May was a good month for new-vehicle sales in the United States. Not a great month, but a good one. It brought 1,334,642 sales of cars and light trucks, a roaring 26 percent gain over last year.
But wait a minute. May was 15 percent below 2007, the last year in which the industry reached 16 million.
But there's good news, too. May's sales pretty well assured that the industry's dealers will sell at least 14 million new vehicles this year, making it the best year since 2007. The five-month total is 5,986,599. Given a million-plus sales in June, which is no stretch, the half-year total will top 7 million. And, hopefully, the best is yet to come.
A 2012 total of 14 million or more is what most analysts are talking about, although they have changed their predictions so many times since Jan. 1 that it's hard to determine just what they are currently saying. But 14 million-plus seems to be the number.
Turn down the heat
I have taken a lot of heat for comparing 2012 to 2007. Much of the criticism runs like this: In 2007, all three domestic makers were losing money. Now, they're all making barrels of it. Doesn't that show that today's auto market is pretty darn good?
Sure, they're all making money, but at a cost. Ford Motor Co. mortgaged itself to the hilt -- right down to ballpoints and paper clips -- to stay afloat and avoid government aid. CEO Alan Mulally remade the company completely, and his people worked their butts off to succeed. Ford is solid now, and I salute Mulally and his troops.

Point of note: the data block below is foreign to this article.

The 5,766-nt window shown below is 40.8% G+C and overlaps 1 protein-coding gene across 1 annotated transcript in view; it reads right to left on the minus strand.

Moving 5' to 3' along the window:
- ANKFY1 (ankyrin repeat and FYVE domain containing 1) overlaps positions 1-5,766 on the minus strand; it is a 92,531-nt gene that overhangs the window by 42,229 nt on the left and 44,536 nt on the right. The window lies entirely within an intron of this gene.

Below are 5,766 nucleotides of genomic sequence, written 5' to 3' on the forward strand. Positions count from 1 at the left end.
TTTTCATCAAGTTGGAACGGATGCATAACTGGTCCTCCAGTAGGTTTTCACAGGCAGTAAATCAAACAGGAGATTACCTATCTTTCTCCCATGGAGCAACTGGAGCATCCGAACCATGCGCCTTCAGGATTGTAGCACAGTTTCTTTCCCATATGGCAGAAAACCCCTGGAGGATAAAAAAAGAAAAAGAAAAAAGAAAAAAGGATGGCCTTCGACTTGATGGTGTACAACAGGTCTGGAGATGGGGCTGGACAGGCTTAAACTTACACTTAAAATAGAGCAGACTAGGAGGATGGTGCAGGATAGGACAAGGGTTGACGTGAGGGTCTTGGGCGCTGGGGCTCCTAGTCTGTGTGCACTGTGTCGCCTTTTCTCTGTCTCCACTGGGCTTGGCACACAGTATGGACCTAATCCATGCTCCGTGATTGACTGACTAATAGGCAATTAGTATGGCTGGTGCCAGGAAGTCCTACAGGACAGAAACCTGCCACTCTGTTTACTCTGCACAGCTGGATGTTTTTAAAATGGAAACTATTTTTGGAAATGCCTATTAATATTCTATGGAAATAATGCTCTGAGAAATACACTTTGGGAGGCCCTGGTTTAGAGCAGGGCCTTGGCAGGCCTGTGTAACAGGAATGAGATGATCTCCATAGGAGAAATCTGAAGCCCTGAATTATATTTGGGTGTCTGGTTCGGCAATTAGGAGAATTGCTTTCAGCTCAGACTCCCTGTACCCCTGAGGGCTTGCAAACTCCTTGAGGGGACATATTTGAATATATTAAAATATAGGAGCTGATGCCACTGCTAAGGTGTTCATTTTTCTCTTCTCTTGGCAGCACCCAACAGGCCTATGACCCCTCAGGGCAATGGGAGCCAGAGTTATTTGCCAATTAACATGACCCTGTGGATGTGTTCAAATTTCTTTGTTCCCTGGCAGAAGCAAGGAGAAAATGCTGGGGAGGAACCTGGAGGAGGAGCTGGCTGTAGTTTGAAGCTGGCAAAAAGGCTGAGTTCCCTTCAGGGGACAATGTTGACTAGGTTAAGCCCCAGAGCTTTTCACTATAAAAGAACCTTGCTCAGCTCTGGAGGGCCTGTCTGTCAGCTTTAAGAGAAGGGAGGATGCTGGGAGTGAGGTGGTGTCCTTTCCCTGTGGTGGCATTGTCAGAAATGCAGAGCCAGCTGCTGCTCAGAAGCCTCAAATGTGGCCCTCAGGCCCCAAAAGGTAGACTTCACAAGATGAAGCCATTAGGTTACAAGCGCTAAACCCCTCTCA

It's a different story with the Chapter 11 twins. With Fiat's cash, Chrysler has paid off its $17 billion debt to the feds, but taxpayers are still on the hook for $23.4 billion that the Treasury Department has invested in General Motors' stock. The feds own about one-third of GM.
It is estimated that GM common stock would have to reach $52 a share before the Treasury could recover its stake. GM stock currently sells in the low $20s range. Will it ever get to $52? Don't hold your breath.
So the three vehicle manufacturers are all reporting profits, but only Ford is doing it on its own.
Detroit share slides
The seasonally adjusted annual rate of sales is not quite keeping pace with car and truck sales. The SAAR was 13.75 million in May, compared with a sales rate of a bit over 14 million. Strangely, in April, a rotten month for sales, the SAAR was a 2012 high of 14.4 million.
The Detroit 3 lost 4.1 points of market share in May, falling to 45.5 percent from 49.6 a year ago. Chrysler Group gained three-tenths of a point, but GM lost 2.4 points, and Ford was off 1.8.
Toyota Motor Sales, recovering from last year's natural disasters was the tastiest morsel in May's lunchbox. Its vehicle sales skyrocketed, up 87 percent, and market share zoomed up 5 points. Car sales of Toyota, Scion and Lexus topped those of GM's four brands by 17,030 units.
Significant gains by individual brands included Fiat, 128 percent (it was just getting under way last year); Toyota, 92 percent; Chrysler, 81 percent; Lexus, 74 percent; Infiniti, 66 percent, and Honda, 46 percent. c
You can e-mail John K. Teahen Jr. at [email protected]